Villette, “Something to Reflect Upon for the Crowned Jugglers,” 1793.
Is emotion political?
Jean-Jacques Rousseau defined pity as a profoundly human emotion.
Why did revolutionary thought associate pity with weakness, manipulation, and deceit?
I am currently preparing a lecture, « La Pitié et ses adversaires : La politique de l’émotion dans les écrits révolutionnaires» to be presented at « Emotions et puissance de la littérature » conference at the Ecole Normale Supérieure
, rue d’Ulm, Paris, June 12, 2009.
The lecture builds upon my research on the pamphlets, fictions, and correspondence on the King’s demise following his ill-fated attempt to flee the country in 1791, and considers these materials in the light of the history of “emotives” outlined in William Reddy, The Navigation of Feeling
(Cambridge UP, 2001) and “Against Constructionism: The Historical Ethnography of Emotions,” Current Anthropology
38 (June 1977).
The fall of Louis XVI is an excellent case to test Reddy’s claims that 1) sincerity is culturally managed; and that 2) “emotional control is the real site of the exercise of power” (NF, 111; “AC,” 335). My study explores how authors described and criticized who could be a rightful recipient of pity at three key moments in the political history of the French Revolution: 1791, 1800-01, and 1803. Not only was the king’s sincerity and legitimacy radically challenged after he was arrested in June 1791 at Varennes, he also lost the right to people’s pity. Most intriguing from a literary perpective is the contrast between Regnault-Warin’s novel, Le Cimetière de la Madeleine, and the king’s correspondence (1803, ed. Helen-Maria Williams). Whereas the former presents an explicitly sympathetic reaction to the king’s fate, mirroring through a number of mise en abyme techniques the desired reader’s response, the latter repeatedly challenges the king’s claims of sincerity and efforts to elicit pity with an ironic series of editorial “commentaries.”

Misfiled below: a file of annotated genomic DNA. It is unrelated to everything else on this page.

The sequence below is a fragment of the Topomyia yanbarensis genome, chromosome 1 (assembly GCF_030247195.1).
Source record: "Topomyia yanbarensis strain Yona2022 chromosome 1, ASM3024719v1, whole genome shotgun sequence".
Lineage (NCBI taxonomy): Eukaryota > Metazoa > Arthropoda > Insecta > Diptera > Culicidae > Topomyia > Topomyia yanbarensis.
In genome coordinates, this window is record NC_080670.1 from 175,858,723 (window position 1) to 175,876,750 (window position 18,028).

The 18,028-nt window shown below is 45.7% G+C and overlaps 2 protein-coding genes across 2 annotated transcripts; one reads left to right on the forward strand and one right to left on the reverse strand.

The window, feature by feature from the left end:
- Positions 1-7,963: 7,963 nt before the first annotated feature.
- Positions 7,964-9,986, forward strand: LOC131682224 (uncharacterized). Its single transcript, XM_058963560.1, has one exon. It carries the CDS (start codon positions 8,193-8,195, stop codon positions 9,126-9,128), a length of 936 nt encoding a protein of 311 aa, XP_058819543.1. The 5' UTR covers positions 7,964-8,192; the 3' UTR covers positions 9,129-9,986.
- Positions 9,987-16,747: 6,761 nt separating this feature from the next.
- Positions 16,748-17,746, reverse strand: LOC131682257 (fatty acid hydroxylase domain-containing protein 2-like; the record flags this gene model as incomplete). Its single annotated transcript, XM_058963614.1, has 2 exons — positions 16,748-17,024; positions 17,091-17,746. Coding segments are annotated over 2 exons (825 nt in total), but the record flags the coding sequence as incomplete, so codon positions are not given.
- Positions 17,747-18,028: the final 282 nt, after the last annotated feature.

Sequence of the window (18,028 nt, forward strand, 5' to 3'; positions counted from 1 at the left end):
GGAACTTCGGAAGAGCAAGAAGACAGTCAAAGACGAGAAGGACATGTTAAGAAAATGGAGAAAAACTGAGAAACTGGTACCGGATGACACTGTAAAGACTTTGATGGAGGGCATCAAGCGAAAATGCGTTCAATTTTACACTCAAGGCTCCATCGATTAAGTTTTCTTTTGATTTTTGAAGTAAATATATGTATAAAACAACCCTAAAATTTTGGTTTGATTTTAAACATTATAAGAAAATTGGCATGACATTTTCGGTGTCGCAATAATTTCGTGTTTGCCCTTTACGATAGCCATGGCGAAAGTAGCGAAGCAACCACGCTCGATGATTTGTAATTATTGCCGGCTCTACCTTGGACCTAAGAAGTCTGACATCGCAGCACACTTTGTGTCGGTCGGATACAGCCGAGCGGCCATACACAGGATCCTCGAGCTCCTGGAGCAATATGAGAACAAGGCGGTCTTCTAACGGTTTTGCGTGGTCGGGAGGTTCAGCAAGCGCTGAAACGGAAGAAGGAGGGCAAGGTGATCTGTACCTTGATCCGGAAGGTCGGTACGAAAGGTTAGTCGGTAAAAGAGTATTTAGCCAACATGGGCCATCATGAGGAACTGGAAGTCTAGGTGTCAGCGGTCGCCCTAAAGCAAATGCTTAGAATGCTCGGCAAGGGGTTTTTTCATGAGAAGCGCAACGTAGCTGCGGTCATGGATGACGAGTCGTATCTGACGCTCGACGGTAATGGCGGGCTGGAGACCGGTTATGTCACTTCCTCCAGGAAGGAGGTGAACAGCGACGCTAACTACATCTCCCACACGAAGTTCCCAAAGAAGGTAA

- Death of Louis XVI, King of France
In updating this message tonight, after posting the “Weird Liaisons” article earlier today, I was struck by my own insensitivity to the man known as Louis XVI. Surely the decapitated head above is just as offensive as the Dolce & Gabbana imagery of bloody victims? How quick we are to dismiss a person–because of his or her status, creed, or color–as unfitting of basic human pity and kindness. I have thus posted this sympathetic English icon of Louis’s execution to render homage to another facet of his memory. Tyrant or timid, dull or deliberate, Louis XVI was no monster, and his memory deserves a more dignified tribute than Villette’s grotesquerie.